THOUGHTS:  Released as one of the Canongate Myths series (in which established authors re-write old myths for a new audience), Smith has written a wonderful love story that captures the happiness of Ovid’s original whilst relating it to utterly contemporary themes. Read more of this post

Lighthousekeeping by Jeanette Winterson

DATE FINISHED: June 22nd, 2012 

RATED: ****

SYNOPSIS:  Orphaned Silver is apprenticed to lighthousekeeper Pew, and in the darkness of the lighthouse she finds stories hang in the air like seaspray. From Pew she learns about Babel Dark, the minister son of the man who built the lighthouse, and his own haunted tale of love and duality. And eventually Silver follows the trail to find a love of her own.

THOUGHTS:  Winterson’s musical prose weaves back and forth through time, painting vivid pictures of darkness and light, past and present but avoiding extraneous detail: a watercolour wash of dreamlike images. Read more of this post

The Last Samurai by Helen DeWitt

DATE FINISHED: June 21st, 2012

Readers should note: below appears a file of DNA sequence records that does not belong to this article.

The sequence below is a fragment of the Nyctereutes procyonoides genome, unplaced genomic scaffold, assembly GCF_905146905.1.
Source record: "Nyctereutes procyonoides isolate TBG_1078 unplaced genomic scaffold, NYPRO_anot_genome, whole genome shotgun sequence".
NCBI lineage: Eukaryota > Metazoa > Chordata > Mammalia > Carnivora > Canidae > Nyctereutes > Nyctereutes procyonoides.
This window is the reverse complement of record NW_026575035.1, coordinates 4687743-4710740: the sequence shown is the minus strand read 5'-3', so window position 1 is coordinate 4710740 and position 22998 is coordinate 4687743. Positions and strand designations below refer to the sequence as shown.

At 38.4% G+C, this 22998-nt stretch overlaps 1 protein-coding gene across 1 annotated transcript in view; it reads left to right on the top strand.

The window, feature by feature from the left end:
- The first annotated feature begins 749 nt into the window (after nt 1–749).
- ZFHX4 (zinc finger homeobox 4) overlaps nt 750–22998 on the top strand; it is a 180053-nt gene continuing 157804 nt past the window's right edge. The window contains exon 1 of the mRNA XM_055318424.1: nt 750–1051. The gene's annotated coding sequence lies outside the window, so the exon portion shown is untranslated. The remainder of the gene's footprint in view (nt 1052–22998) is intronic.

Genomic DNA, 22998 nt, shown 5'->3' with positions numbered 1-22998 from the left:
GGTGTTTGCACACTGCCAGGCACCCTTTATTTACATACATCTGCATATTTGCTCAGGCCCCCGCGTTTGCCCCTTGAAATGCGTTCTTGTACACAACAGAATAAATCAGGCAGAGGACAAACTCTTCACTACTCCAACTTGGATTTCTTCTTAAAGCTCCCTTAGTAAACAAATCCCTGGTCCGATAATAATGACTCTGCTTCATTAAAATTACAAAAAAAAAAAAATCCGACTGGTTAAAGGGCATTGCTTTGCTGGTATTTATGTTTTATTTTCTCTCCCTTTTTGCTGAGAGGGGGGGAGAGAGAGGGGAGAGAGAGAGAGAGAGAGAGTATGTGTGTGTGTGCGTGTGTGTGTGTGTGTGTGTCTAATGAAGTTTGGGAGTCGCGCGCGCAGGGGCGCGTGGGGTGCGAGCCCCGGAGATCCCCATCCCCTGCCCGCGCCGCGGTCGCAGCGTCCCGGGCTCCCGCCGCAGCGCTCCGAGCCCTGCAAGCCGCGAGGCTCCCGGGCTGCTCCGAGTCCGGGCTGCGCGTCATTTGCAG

RATED: *****

SYNOPSIS:  Ludo is a child prodigy with a voracious thirst for knowledge; his mother, Sybilla (equally gifted), is trying to earn enough money for them to get by through mind-numbing, soul-destroying work, whilst finding the energy and inspiration to feed both of their appetites for language and literature. Sybilla tries to fill the father-shaped gap in Ludo’s life with a video of the Japanese classic, The Seven Samurai. But Ludo just wants a father, and as soon as he is old enough, determines to find one.

THOUGHTS:  At first told from Sybilla’s perspective, a torrent of thoughts and ideas are unleashed resulting in a slightly fragmented narrative mirroring the distracted concentration one imagines the harried mother of a (maddeningly voracious) child might experience. Sometimes sentences are left hanging mid-flow Read more of this post

We Have Always Lived in the Castle by Shirley Jackson

DATE FINISHED: May 13th, 2012

RATED: **** 

SYNOPSIS:  18 year old Merricat (Mary Katherine) is derided by the villagers when she ventures out of the Blackwood family home for supplies. The scandal of a poisoning years earlier (of which her elder sister Constance was acquitted) hovers over the family home, where the two girls and their ailing Uncle Julian live, and Julian daily relives – or tries to remember – the day that changed their lives forever. When Constance invites their Cousin Charles into the family home, Merricat does everything within her powers to make him leave, from asking him outright, to storing up ‘magic’ words, to…much worse. But Charles is equally determined that Merricat must go. Who will win?

THOUGHTS:  Like I Capture the Castle by Dodie Smith, I’m certain I would have loved this book if I had first read it when I was 14.   Read more of this post